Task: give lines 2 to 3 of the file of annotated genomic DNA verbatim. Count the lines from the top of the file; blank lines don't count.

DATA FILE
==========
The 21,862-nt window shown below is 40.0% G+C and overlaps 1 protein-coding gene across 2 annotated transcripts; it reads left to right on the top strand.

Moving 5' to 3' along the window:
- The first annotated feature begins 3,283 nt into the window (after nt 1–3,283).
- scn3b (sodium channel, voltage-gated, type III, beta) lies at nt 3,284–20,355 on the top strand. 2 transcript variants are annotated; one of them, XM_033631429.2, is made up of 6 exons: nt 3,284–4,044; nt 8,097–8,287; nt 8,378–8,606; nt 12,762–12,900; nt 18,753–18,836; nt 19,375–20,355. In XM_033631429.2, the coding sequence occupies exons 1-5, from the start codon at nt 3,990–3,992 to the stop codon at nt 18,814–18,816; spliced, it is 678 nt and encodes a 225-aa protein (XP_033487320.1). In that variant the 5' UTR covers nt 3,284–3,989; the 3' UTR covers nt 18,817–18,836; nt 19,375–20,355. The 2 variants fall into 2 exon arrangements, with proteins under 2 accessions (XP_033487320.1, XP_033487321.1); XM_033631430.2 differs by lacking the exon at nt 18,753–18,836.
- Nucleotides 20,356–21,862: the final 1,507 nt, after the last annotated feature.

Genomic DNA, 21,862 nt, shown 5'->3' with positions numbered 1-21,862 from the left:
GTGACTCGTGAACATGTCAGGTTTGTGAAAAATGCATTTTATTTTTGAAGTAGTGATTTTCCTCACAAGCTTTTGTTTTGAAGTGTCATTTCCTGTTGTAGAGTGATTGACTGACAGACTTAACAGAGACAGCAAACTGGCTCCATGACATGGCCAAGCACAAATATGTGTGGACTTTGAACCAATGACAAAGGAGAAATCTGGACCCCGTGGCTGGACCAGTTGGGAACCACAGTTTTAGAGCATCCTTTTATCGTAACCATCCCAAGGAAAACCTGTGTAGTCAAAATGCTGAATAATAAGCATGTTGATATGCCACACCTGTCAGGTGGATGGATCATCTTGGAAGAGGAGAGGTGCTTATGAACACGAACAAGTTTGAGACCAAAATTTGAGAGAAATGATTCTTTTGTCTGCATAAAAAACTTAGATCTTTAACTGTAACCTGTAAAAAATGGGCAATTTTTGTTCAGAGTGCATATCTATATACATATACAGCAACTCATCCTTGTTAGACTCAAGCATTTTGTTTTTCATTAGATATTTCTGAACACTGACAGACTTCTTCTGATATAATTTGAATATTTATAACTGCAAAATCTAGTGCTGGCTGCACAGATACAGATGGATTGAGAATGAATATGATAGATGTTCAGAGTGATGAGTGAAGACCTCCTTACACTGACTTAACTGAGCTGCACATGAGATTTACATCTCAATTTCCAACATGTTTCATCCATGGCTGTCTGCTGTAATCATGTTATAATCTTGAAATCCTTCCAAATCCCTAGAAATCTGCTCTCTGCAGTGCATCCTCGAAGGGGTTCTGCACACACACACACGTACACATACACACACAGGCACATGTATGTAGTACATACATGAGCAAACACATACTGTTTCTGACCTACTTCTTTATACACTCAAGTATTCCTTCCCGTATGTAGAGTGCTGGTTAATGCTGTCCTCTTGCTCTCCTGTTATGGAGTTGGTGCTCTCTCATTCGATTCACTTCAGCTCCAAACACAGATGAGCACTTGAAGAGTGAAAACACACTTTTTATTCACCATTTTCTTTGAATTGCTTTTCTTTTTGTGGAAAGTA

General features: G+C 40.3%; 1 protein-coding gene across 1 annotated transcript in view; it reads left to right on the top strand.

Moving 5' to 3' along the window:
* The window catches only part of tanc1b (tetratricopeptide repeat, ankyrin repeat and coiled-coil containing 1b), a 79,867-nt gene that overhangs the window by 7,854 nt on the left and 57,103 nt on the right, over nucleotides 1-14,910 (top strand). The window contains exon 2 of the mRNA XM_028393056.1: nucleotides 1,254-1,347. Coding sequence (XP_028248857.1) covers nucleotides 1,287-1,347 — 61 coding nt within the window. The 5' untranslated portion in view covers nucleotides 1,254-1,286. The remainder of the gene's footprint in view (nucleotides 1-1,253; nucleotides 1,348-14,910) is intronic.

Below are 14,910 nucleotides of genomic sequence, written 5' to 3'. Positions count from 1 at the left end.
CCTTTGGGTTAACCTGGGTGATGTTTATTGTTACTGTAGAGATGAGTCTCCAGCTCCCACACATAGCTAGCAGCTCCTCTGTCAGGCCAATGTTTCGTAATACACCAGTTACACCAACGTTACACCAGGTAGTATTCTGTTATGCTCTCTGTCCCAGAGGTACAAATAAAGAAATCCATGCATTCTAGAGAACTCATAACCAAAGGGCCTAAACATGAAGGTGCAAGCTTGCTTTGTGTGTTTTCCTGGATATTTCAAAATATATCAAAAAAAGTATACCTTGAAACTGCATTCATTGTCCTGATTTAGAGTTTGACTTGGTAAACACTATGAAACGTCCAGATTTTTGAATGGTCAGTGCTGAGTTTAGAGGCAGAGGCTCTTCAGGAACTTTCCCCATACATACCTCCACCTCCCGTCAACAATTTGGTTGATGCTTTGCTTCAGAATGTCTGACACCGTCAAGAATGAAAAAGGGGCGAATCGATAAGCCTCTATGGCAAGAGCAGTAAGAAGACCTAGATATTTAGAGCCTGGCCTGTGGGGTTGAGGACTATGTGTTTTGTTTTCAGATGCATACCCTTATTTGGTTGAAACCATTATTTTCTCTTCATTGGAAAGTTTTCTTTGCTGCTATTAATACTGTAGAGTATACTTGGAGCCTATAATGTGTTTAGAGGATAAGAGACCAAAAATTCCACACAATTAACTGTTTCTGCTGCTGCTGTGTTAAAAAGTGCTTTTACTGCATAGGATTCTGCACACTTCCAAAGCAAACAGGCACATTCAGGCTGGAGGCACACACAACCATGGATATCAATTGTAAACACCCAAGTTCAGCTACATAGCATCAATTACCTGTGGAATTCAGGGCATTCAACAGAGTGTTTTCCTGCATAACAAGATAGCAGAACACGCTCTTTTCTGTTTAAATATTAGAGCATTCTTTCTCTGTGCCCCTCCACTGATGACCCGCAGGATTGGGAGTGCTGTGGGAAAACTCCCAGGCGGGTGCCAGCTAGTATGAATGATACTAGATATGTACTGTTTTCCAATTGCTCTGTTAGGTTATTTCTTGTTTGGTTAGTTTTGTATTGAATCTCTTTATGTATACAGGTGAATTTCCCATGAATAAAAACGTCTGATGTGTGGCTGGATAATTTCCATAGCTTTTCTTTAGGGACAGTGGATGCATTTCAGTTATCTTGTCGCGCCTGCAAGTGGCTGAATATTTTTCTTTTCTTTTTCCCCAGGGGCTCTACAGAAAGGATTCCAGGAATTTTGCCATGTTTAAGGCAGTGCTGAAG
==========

Moving 5' to 3' along the window:
- The first annotated feature begins 3,283 nt into the window (after nt 1–3,283).